Jetson-esque Shanghai skyline

Jetson-esque Shanghai skyline

Cathay Pacific is a great airline – especially in business class. It cost me a boatload of miles, but it was worth it to be able to stretch out in a fully reclining seat and get a few hours of effective sleep. I’ve never been able to sleep in coach – I can’t sleep face up so my slumber occurs in 10 second bursts while drooping my head down. Eventually I start to fall over and wake with a start. In addition to a lay-flat seat, I also got to shower in the Hong Kong Cathay Pacific lounge before the last leg to Shanghai. What luxury! 7pm and I’m still awake and hopefully good for another hour or two.

I was picked up at the airport along with “Till” – a nice German guy who’s going to be here for six months studying and working for a multinational. 30 minutes later, we were in downtown Shanghai at the Mandarin House language school. We received a packet of introductory material, a textbook and some local information.

The apartment where I’m staying is a 5 minute walk from the school. I have, as expected, a private room in a shared apartment. My room is perhaps 8′ x 10′ and contains a very small bed, a desk and an armoire. Pretty sparing, but really all I need. The apartment has a small kitchen, a dining area, a washing machine and most importantly – wifi.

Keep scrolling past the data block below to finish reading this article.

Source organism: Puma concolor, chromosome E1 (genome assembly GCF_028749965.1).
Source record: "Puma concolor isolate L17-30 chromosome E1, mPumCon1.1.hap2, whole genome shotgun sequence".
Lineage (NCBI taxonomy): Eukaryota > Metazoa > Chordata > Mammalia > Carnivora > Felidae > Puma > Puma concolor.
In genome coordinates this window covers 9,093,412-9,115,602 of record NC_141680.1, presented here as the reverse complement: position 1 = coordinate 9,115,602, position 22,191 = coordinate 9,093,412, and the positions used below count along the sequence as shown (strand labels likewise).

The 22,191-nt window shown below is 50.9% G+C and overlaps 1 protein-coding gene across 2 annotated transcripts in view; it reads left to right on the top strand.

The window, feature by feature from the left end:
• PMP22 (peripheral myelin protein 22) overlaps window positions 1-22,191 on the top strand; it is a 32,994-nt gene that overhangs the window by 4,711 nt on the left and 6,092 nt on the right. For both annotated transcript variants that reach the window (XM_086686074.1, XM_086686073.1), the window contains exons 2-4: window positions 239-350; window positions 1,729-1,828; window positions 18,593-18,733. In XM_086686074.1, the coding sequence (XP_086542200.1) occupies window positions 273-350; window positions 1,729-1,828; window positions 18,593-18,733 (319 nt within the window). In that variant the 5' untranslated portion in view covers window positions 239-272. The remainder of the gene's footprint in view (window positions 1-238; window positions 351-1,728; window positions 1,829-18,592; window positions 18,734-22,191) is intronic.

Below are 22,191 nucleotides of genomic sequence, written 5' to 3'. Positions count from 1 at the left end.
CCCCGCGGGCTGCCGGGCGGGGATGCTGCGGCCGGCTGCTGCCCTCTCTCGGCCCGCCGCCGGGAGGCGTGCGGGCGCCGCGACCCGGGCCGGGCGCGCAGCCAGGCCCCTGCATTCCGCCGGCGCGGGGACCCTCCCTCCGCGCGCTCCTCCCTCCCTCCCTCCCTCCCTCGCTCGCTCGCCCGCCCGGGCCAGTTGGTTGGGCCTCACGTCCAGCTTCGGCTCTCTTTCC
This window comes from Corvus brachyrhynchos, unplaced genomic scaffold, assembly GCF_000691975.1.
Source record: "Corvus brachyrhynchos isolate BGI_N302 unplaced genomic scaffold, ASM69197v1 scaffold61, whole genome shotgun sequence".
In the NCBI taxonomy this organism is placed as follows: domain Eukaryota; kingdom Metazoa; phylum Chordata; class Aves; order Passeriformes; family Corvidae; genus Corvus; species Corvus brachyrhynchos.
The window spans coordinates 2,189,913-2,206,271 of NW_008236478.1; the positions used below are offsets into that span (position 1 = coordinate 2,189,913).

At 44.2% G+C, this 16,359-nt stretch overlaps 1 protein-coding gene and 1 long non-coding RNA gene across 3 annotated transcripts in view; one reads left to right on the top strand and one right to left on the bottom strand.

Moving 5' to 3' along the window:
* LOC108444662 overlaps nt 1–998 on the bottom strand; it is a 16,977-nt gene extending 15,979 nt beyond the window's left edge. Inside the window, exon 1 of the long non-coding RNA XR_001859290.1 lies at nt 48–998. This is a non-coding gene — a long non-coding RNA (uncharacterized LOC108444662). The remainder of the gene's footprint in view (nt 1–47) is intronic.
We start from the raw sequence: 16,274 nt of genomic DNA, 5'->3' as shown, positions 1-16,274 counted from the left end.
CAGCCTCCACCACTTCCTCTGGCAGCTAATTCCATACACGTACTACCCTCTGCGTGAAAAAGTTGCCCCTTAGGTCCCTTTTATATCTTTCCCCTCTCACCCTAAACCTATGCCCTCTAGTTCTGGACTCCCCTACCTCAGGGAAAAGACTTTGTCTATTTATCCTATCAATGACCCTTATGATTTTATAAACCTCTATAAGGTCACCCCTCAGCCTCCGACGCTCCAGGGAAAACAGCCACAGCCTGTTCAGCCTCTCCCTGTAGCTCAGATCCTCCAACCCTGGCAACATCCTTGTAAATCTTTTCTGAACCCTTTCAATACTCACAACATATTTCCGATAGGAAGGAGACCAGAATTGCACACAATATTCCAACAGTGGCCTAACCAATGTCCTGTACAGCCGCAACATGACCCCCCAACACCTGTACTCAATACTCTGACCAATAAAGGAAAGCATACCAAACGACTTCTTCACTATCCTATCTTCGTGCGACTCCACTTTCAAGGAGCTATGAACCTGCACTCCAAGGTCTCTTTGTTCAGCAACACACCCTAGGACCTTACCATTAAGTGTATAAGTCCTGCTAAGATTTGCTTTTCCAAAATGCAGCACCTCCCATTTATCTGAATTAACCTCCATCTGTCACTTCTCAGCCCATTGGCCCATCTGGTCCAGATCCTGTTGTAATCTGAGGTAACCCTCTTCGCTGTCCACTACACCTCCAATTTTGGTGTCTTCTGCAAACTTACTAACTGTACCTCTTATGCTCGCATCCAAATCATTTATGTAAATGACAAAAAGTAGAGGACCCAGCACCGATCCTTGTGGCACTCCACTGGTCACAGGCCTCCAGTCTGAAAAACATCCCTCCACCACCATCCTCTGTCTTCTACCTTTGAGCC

As I expected, I am the oldest guy here, for at least another hour, until Tom arrives. Till is, perhaps, 24 or 25. Vincent, a Dutch dude who’s been here for a few weeks and speaks survival-level Mandarin is probably about the same age. Karen, a gal from Sweden, is perhaps 22.

From Vincent’s description, there’s often a fair bit of partying going on in the apartments. I can’t imagine I’ll be part of that, but may have to learn to tolerate nearby carousing while I try to go to sleep at 10m.

I spent a few hours walking around town with Vincent and Till today. We walked towards to river where I took the picture posted above. This is going to be the site of the Expo at Shanghai. There’s a lot of very futuristic-looking architecture in the area and new, wacky, buildings being erected.

We had lunch in a local dive. Although it had an English menu, few of the dish descriptions were recognizable. The ones that weren’t did not seem very appetizing (“Bad Fish Fillets”). Regardless, the “Sizzling Beef”, “Crispy Prawns” and “Kung Pao Chicken”, paired with a couple of very large Tsingtao beers, were tasty enough and a bargain at about $12 for the three of us.

Later, we took a walk around the shopping district, fended off dozens of street vendors (esp. those selling watches) and went to the Raffles mall. Except for the scarcity of Occidental faces, walking through Raffles is like walking through any upscale mall anywhere in the world. Similar stores and similar young couples mulling about.

Dinner at the Raffles food court proved to be a great improvement over lunch. Till and I shared a chicken hot pot (kind of like your own little wok with a sterno to keep it warm). This was about $5.

Tomorrow, we start school at 9.We have class from 9-12:30 and then we have a “private” (Tom and I with an instructor) lesson on Monday, Wednesday and Friday, from 2:30-3:20.  Sprinkled throughout are various cultural outings.

My goal for my 50th birthday celebrations was to partake in new adventures. So far, Shanghai is fitting the bill perfectly.